In Press: Osaka is here to win
Naomi Osaka has amassed an impressive 11-0 record in the quarterfinals or better at major tournaments, and her secret to that is simple: no one remembers second place.
"I have this mentality that people don't remember the runners up," she said to reporters after the match. "You might, but the winner's name is the one that's engraved.
"I think I fight the hardest in the finals. I think that's where you sort of set yourself apart. It's the other person won as many matches as you did. It's something that I think...I don't know, it's like the biggest fight."
Osaka had to fight early on against Williams on nerves initially hand-cuffed the typically free-flowing youngster.
"It's very intimidating to serve for the first game and see her on the other side of the net.
"I felt like I just started making way too much unforced errors because I was worried about what she would do if I were to hit a soft ball...When it was like 2-0, I was just telling myself to control what I can control and try to play within myself instead of thinking about what she would do or anything like that."
In Press: Serena succumbs to emotions
Just over three minutes into her post-match press conference, Serena left the room in tears with the words, "I don't know, I'm done." The 39-year-old had fielded questions without much emotion until that moment.
Understandably, the American is disappointed to not be collecting her record-tying 24th Grand Slam title this weekend. She was asked about her walk out of the stadium, during which she paused with her hand over her heart.
"I don't know. The Aussie crowd is so amazing, so it was nice to see," she said.
A reporter pushed a little bit with "Some people wondered if you were almost saying farewell."
"I don't know," Serena said. "If I ever say farewell, I wouldn't tell anyone. So...
And then the abrupt exit following this rather standard question: "The unforced errors through the match, considering how well up you played to get to this stage, what do you feel caused that? Was it just one of those bad days at the office?"
Serena hit 24 unforced errors to 12 winners.
11:31 p.m. ET: Osaka wins, 6-3, 6-4
Serena shouts from frustration when she makes a forehand to open the second set; the frustration only builds as errors mixed with consistent play from Osaka allow for an immediate break to continue her momentum.
The Osaka serve, shaky at the start, looks all but unbreakable until the she throws in three double faults and, by extension, a lifeline to the 23-time Grand Slam champion.
Osaka nonetheless responds with aplomb, blasting three clean backhand winners to reclaim the break, and served out the following game to love to secure the victory in one hour and 15 minutes.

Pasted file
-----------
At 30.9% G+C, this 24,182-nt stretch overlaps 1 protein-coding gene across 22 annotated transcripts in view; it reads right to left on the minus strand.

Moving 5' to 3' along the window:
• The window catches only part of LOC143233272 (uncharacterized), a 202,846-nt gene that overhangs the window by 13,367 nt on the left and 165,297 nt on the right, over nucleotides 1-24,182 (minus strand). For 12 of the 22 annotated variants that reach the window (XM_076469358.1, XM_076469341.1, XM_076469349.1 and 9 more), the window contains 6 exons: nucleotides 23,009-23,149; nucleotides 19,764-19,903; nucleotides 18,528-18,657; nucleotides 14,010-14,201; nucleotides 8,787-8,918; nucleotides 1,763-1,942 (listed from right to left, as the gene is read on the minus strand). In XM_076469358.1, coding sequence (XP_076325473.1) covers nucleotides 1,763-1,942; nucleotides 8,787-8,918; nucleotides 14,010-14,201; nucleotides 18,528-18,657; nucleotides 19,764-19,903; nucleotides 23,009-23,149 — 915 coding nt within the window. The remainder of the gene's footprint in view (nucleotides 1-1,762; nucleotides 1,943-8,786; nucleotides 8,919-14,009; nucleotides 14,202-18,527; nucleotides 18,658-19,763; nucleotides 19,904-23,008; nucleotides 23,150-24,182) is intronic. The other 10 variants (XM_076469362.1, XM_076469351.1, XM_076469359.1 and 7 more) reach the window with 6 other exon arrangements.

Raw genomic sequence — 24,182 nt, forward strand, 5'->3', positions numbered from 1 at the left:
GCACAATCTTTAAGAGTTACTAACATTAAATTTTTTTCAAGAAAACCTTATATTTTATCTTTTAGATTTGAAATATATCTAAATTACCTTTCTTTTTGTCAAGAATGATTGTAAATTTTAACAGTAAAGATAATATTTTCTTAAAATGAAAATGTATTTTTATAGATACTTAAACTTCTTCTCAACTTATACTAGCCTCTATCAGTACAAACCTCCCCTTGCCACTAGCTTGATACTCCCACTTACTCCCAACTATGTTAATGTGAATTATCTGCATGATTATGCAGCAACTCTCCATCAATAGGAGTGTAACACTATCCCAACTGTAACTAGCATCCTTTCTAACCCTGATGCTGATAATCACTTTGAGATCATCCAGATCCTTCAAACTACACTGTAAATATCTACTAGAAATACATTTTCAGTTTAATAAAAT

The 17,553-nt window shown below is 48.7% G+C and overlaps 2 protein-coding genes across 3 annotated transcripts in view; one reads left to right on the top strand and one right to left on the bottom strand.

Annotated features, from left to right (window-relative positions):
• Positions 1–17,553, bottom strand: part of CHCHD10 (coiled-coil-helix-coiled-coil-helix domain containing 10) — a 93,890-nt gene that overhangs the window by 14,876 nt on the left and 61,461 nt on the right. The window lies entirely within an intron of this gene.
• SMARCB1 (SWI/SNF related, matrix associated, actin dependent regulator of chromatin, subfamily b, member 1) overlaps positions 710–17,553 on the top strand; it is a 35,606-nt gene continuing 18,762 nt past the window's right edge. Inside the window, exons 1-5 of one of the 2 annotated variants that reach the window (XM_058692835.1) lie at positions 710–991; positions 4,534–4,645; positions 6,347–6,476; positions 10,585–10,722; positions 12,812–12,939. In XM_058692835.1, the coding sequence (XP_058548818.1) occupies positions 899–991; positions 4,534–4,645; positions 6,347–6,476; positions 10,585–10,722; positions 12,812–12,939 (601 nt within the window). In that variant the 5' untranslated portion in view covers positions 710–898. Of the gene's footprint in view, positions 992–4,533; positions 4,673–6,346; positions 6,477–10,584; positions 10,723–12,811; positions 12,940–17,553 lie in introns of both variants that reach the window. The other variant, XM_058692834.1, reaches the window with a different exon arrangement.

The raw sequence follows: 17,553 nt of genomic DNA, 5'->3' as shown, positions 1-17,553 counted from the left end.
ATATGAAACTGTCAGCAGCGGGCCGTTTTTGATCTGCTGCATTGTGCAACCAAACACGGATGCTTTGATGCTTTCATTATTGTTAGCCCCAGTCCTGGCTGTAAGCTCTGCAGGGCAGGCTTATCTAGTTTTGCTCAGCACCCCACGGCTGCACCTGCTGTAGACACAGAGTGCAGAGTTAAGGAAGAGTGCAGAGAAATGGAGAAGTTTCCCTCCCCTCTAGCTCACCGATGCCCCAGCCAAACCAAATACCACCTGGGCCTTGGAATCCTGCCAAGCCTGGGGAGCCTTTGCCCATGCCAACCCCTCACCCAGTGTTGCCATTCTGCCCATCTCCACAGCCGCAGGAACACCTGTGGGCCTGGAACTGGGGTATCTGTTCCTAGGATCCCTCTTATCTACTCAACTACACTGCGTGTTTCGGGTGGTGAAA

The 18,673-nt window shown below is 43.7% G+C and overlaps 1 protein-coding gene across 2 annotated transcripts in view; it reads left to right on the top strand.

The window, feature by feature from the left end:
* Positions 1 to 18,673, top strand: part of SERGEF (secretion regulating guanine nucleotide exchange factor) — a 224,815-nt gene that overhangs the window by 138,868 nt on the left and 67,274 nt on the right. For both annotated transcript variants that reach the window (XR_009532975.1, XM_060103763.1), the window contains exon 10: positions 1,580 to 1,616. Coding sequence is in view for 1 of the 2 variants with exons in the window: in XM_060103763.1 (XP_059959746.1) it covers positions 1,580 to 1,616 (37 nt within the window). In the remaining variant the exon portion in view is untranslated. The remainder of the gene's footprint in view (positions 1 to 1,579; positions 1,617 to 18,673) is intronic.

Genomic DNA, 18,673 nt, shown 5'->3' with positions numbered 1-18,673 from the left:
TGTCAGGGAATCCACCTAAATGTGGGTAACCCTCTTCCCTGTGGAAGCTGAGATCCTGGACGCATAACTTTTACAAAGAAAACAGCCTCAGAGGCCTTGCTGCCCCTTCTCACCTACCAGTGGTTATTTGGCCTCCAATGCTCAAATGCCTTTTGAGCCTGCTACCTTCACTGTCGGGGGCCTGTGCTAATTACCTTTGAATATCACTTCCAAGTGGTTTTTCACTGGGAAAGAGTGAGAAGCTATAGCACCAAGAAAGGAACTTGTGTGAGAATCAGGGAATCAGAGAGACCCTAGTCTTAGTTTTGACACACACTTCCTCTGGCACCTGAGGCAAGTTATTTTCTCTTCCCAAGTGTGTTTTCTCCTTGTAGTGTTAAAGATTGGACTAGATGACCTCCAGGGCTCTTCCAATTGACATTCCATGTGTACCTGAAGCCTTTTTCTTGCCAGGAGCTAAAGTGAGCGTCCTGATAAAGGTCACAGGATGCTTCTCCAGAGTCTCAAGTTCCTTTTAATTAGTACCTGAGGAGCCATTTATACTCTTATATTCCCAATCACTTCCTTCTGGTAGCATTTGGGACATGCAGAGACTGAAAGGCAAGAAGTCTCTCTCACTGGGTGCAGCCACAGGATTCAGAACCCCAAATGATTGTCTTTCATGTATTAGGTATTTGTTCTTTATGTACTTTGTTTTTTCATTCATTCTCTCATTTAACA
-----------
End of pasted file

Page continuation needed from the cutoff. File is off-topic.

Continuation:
It wasn't an easy serving day for either woman: 45% and 46% first serve percentages, respectively, but Osaka made the better of her delivery when she got the ball in, winning 85% of her first serve points against 65% from Williams. Near-perfect off the ground, the 2019 Australian Open champion ended the match with 20 winners to 21 unforced errors, while Williams ended with a -12 differential and 24 unforced errors.
Osaka will play either Jennifer Brady or Karolina Muchova on Saturday's championship match. Osaka and Brady played to three dramatic sets at the US Open last summer.
10:56 p.m. ET: Osaka takes the first set, 6-3
Osaka started off looking really wobbly on her serve, both in the warm-up and once play began. The unease translated to a slow start with Serena quickly leading 2-0 with a chance to forge ahead 3-0.
Instead, Osaka settled in, saved the break point, and won her first game with an emphatic ace. She’d then break Serena, and fight off another break point to inch ahead 3-2. In what felt like the blink of an eye, Osaka had won five games in a row. Her serve troubles were long forgotten as she even hit a sizzling 122 mph ace.
Serena wasn’t going to let it be six games, and held serve firmly to close the gap. Osaka now felt some pressure to serve out the first set, but she didn't blink, sealing it on her first chance for 6-3. She hit just 9 winners but it was more than double the four that Serena managed.
10:17 p.m. ET: Play gets underway
The first game is underway between Serena Williams and Naomi Osaka inside Rod Laver Arena with fans back in the stands. It's been five long days since spectators were allowed to attend matches, and they're being rewarded for their patience with a highly-anticipated semifinal.
Though they faced off in Adelaide just last month, the last time Serena and Osaka played each other in an official match was the 2019 Rogers Cup with Serena winning in straight sets. Of course, their last Grand Slam meeting was Osaka's controversial 2018 US Open final win.